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Polite v. Rendell

April 1, 2010

WILLIE POLITE, JR. ET AL., PLAINTIFFS
v.
EDWARD G. RENDELL, ET AL., DEFENDANTS.



The opinion of the court was delivered by: Tucker, J.

MEMORANDUM AND ORDER

Presently before this Court is Defendants' Motion to Dismiss (Doc. 10) and Plaintiff Anthony Dickerson's Response in Opposition thereto (Doc. 11)*fn1. For the reasons set forth below, the Court grants Defendants' Motion.

BACKGROUND

Though Plaintiff's Complaint primarily contains legal argument, the Court has managed to extricate the following facts and construe them in the light most favorable to him.*fn2 At all times discussed infra, Plaintiff has been an inmate in the custody of the Pennsylvania State Correctional Institution at Graterford. On or about September 29, 2008, a temporary parole moratorium was instituted in the Commonwealth of Pennsylvania concerning state inmates. The parole moratorium was lifted for non-violent offenders on October 20, 2008 and for violent offenders on December 1, 2008. At some point, though it is not clear from Plaintiff's complaint, Plaintiff filed a grievance against Defendant Warden DiGuglielmo for complying with the parole moratorium.

On June 8, 2009, Plaintiff filed a Complaint (Doc. 8) in federal court against Defendants alleging that the temporary suspension of parole injured him and violated his rights under 42 U.S.C. § 1983 ("Section 1983"). Plaintiff's Complaint contains the following claims: (1) "Parole suspension, [sic] not recognized at common law;" (2) "Parole suspension, [sic] abolishes indeterminate sentencing;" (3) "Parole suspension, [sic] does violence to the Pennsylvania Constitution;" (4) "Parole suspension [sic] violates Article 3 Section 6 of the Pennsylvania Constitution;" (5) "Parole suspension, [sic] violates ex post facto laws;" and (6) "Parole suspension, [sic] removes trial courts [sic] discretion at sentencing." Plaintiff also seeks damages under various tort theories including, inter alia, negligence, false imprisonment, and invasion of privacy.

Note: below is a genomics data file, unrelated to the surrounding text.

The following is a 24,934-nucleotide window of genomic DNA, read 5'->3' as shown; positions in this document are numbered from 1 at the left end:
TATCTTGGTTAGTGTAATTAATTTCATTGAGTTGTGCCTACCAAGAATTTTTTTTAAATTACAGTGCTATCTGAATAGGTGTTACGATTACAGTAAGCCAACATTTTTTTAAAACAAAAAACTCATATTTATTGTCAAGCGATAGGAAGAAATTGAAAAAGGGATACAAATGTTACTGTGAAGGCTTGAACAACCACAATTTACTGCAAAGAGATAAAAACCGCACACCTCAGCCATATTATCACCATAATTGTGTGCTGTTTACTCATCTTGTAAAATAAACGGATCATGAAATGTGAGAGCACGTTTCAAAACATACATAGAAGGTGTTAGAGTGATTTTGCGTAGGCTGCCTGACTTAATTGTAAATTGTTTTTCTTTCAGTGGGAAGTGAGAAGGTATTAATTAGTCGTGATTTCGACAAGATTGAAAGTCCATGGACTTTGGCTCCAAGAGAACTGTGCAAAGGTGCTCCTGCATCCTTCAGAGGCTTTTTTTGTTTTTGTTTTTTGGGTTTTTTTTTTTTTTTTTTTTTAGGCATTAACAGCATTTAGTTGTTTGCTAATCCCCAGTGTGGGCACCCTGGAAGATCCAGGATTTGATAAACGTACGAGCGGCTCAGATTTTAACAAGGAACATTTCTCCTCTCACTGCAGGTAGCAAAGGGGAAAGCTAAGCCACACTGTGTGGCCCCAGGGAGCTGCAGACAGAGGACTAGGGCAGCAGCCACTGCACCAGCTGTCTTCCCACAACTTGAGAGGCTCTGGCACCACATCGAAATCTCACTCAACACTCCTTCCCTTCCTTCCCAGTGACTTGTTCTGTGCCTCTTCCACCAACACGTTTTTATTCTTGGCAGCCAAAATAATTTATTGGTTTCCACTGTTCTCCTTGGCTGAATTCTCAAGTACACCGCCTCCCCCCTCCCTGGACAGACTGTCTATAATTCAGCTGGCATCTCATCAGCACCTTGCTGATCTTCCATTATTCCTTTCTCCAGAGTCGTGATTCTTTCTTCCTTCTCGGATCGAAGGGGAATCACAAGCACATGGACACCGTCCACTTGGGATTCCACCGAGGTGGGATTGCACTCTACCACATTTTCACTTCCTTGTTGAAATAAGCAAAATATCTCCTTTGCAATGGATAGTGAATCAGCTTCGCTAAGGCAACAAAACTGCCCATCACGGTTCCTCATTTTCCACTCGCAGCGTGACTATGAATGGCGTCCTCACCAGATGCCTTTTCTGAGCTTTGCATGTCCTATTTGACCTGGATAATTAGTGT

On July 27, 2009, Defendants filed a Motion to Dismiss Plaintiff's Complaint (Doc. 10) under Federal Rules of Civil Procedure 12(b)(1) and 12(b)(6). Plaintiff filed a Response in Opposition thereto on August 11, 2009 (Doc. 11). The Court now addresses the pending motion.

LEGAL STANDARD

A. Motion to Dismiss under Rule 12(b)(1)

Under Rule 12(b)(1), a motion to dismiss for lack of subject matter jurisdiction may be raised at any time. See Grupo Dataflux v. Atlas Global Group, L.P., 541 U.S. 567, 571 (2004). See also Liberty Mut. Ins. Co. v. Ward Trucking Corp., 48 F.3d 742, 750 (3d Cir. 1995) ("Federal courts have an ever-present obligation to satisfy themselves of their subject matter jurisdiction and to decide the issue sua sponte.") Rule 12(b)(1) challenges are either facial or factual attacks. Kestelboym v. Chertoff, 538 F. Supp. 2d 813, 815 (D.N.J. 2008). "A facial attack questions the sufficiency of the pleading," and "[i]n reviewing a facial attack, a trial court accepts the allegations in the complaint as true." Id. However,"when a court reviews a complaint under a factual attack, the allegations have no presumptive truthfulness, and the court that must weigh the evidence has discretion to allow affidavits, documents, and even a limited evidentiary hearing to resolve disputed jurisdictional facts." Id. See also Carpet Group Int'l v. Oriental Rug Imps. Ass'n, Inc., 227 F.3d 62, 69 (3d Cir. 2000); Mortensen v. First Fed. Sav. & Loan Ass'n, 549 F.2d 884, 891 (3d Cir. 1977).